5 Quick Tips For CollectionView

David Ortinau


Quick Tips to get started with CollectionView! Below are some useful new features and best practices for creating powerful native mobile experiences.

A Few Quick Tips


Loading Infinitely More

A few new properties are introduced on CollectionView that make it really simple to fetch more data as the user is scrolling. In this example, the mock data has a thousand items however I only want to initially load 20 results. If the user continues scrolling to the end, CollectionView will execute RemainingItemsThresholdReachedCommand to fetch additional data. This continues on and on until the user has fetched all the data available, or if you are a massive social network then perhaps “never”.

Quick Tip One
  ItemsSource="{Binding FlightsToDisplay}"
  RemainingItemsThresholdReachedCommand="{Binding LoadMoreFlightsCommand}">

If you wish to start fetching additional data sometime before the user reaches the end of the collection, you can set the RemainingItemsThreshold to any positive number. When that number is reached, the command will be called.

Make it Snap

Sometimes you want to have items snap into position rather than scrolling freely. CollectionView provide a few properties to enable this behavior on any layout. Consider the example below:

        <LinearItemsLayout Orientation="Horizontal"    

Quick Tip Two
By setting the snap point to “MadatorySingle” and the alignment to “Start”, the item nearest the starting edge will snap into the first position so it’s entirely visible.

Keep Them Separated

CollectionView avoids a few legacy concepts from ListView that added confusion and bogged down performance including ViewCell and item separators. Adding those lines between items in your list can be very convenient when you want them, but it’s not a concept included in the native controls.

Quick Tip Three
So how do you get those lines between elements? It’s really as easy as adding an element at the bottom of your item template. Here’s one example using a BoxView to create a horizontal line that spans the width of the template and provides a vertical margin for spacing.
              <ColumnDefinition Width="1*"/>
              <ColumnDefinition Width="3*"/>

              <RowDefinition Height="4"/>
              <RowDefinition Height="*"/>
              <RowDefinition Height="1"/>

          <Image Grid.RowSpan="3" VerticalOptions="Center">
                  FontFamily="{StaticResource FontAwesome}"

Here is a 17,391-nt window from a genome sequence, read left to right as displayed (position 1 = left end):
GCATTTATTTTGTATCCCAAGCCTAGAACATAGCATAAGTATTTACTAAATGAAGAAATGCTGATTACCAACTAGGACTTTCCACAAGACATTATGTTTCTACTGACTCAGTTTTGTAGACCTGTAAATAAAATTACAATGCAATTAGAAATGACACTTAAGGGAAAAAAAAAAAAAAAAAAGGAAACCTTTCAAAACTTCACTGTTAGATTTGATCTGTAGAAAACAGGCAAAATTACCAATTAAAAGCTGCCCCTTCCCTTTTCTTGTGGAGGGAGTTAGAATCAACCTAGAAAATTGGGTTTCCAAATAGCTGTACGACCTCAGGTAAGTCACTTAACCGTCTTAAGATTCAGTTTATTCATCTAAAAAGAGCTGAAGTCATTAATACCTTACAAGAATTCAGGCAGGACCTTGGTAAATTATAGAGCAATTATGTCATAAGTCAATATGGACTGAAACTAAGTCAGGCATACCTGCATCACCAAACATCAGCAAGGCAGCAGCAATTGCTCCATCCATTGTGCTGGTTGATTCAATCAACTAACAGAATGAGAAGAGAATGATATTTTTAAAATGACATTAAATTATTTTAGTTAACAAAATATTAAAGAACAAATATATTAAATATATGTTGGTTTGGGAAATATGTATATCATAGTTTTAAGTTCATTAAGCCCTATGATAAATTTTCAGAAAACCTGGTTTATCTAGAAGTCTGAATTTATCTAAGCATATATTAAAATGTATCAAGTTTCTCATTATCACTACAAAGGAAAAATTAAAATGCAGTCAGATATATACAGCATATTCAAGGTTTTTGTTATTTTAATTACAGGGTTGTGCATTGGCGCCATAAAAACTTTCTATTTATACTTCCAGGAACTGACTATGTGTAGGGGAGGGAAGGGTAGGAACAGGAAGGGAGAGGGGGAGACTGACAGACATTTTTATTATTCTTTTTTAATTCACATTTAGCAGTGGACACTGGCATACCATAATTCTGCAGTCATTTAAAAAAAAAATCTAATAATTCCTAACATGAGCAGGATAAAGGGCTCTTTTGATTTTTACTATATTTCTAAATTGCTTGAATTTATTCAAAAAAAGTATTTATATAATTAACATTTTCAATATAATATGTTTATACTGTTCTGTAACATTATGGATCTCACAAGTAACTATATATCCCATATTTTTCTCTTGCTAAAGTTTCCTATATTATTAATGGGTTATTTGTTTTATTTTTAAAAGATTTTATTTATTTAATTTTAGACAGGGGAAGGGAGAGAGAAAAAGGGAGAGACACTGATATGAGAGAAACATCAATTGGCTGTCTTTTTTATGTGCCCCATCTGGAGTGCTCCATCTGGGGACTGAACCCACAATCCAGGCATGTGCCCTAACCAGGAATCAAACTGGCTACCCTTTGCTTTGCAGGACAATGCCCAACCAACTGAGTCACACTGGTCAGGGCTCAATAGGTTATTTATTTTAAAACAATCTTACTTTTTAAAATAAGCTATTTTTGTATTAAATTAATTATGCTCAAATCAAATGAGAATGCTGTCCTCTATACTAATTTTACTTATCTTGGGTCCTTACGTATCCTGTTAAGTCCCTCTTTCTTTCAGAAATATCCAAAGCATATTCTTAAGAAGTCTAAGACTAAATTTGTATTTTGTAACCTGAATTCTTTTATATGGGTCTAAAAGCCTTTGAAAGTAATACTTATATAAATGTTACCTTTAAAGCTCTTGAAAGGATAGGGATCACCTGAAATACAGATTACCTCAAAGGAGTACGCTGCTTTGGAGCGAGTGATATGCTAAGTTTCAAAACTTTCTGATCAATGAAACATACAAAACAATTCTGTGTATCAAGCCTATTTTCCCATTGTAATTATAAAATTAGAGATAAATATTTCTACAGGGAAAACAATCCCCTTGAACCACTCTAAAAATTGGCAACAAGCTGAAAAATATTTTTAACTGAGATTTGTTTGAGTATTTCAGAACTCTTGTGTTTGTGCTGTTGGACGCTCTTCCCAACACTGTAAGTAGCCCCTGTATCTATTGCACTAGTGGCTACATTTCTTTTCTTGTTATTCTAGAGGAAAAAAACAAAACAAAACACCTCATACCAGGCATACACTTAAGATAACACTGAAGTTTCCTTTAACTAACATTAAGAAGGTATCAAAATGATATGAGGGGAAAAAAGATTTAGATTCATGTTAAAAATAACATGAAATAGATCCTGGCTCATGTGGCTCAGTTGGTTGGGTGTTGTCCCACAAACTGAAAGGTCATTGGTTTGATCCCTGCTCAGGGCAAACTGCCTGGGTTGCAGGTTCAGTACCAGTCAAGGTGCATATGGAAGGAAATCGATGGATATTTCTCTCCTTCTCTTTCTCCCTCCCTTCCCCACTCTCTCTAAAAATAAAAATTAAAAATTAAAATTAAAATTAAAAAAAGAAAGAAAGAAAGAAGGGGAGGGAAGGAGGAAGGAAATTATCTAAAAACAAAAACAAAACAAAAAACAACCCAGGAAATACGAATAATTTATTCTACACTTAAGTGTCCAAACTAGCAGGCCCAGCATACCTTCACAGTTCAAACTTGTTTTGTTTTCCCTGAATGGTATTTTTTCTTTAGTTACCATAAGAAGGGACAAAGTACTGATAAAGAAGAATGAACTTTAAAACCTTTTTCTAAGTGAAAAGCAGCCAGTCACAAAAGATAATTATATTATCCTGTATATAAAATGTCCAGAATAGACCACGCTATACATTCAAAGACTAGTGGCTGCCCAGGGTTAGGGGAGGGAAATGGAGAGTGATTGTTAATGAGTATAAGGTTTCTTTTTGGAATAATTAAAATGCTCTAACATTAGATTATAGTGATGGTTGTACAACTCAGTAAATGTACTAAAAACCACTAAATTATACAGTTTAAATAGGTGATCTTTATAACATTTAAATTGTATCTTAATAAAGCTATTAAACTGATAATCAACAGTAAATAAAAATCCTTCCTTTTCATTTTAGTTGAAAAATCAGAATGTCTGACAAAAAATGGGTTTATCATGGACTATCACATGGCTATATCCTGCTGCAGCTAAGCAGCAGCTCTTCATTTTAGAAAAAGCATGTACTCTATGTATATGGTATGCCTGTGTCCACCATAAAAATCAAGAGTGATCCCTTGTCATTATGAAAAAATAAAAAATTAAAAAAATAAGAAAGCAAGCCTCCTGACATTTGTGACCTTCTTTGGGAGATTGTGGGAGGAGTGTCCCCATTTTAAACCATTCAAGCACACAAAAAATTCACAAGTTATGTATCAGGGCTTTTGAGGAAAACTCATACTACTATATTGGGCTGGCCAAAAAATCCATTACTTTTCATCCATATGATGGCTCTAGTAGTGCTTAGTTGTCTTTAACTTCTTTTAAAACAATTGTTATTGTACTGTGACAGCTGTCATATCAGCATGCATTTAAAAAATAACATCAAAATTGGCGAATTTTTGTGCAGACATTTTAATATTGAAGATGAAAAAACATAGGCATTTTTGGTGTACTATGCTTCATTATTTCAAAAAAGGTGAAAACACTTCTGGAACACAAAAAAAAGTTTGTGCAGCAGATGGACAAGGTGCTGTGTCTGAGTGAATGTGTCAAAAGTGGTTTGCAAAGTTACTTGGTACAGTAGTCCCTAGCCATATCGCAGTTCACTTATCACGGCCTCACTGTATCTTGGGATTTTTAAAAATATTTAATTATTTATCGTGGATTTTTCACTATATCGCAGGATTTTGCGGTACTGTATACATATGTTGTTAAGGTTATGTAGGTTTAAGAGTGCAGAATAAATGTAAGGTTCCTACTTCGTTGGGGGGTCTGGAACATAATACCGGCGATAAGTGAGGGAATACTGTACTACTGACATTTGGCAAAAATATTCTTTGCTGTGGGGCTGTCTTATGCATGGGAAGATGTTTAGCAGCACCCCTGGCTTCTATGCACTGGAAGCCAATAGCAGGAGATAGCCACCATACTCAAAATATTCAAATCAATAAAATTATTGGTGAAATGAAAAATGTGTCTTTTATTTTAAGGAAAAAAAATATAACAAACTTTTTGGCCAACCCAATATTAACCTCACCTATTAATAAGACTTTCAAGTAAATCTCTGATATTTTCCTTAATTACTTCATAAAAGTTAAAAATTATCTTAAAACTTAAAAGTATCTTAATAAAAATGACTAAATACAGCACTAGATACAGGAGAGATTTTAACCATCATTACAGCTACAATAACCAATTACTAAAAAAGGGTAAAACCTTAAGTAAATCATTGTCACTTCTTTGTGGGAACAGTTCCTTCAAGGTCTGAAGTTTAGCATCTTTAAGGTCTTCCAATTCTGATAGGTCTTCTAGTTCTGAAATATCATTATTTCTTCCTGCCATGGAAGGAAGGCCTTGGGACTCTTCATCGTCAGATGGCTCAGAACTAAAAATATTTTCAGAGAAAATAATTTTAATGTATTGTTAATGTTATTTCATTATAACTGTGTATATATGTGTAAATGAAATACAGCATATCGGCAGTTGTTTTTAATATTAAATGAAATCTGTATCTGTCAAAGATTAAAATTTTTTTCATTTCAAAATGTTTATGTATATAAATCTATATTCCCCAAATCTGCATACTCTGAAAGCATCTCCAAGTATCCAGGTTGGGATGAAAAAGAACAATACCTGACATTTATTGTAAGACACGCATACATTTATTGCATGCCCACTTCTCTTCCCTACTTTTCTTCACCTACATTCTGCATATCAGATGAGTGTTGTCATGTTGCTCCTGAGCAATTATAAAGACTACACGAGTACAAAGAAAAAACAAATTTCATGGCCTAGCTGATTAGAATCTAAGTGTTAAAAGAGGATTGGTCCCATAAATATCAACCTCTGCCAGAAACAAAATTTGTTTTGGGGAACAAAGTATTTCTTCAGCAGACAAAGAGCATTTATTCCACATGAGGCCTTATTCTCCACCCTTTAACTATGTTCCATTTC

Glyph="{Binding Type}"
                  Color="{StaticResource PrimaryColor}"

                 Text="{Binding Title}" 
          <Label Text="{Binding Message}"
          <Label Text="{Binding PostedAgo}"/>

          <!-- Separator -->
          <BoxView HeightRequest="1"

Handling Item Taps

When you look at add gestures to your CollectionView you may be tempted to use the SelectionChanged event or SelectionChangedCommand on the control itself. You absolutely can make that work for handling a tap and navigating to another page, for example. This isn’t however the best use of those for this very common purpose. Those properties are for selecting one or more items in the collection to then take a further action on them such as deletion.

As much more direct approach is to add a TapGestureRecognizer to your ItemTemplate.

                        AncestorType={x:Type vm:FlightResultsViewModel}}, 
                    CommandParameter="{Binding .}"/>

Keep in mind that when working in the ItemTemplate the BindingContext is the item itself and not that of the ContentPage. If your command exists on the item, then you’re all set. However if you wish to route this binding to a command on your ContentPage‘s view model as in this example you can use the newly supported RelativeSource.

Quick Tip Four
Further, by setting the CommandParameter to the current binding context of the item, you’ll easily get the data item you are working with passed to the command.

Sizing for Performance

If you know all your items will be of the same size, you’ll get a performance benefit by setting the item sizing strategy up front to MeasureFirstItem. This way CollectionView will measure the first item alone, and cache that sizing for all items.

  ItemsSource="{Binding FlightsToDisplay}"

This may not always be possible, or desirable. Perhaps you have very little control over the content you need to display because it is user generated. By default CollectionView uses MeasureAllItems to measure each item and size them according to their content needs. In ListView this would be equivalent to setting the HasUnevenRows property to true.


Get More Quick Tips

CollectionView has much more to offer such as adding pull-to-refresh with the new Refresh View and additional layout options for horizontal scrolling, grids, and custom layouts. Check out these useful topics from our documentation and samples:

All code and screenshots above are from the FlyMe demo app that I created for Microsoft Ignite. Slides and video of the session are available here.


Comments are closed.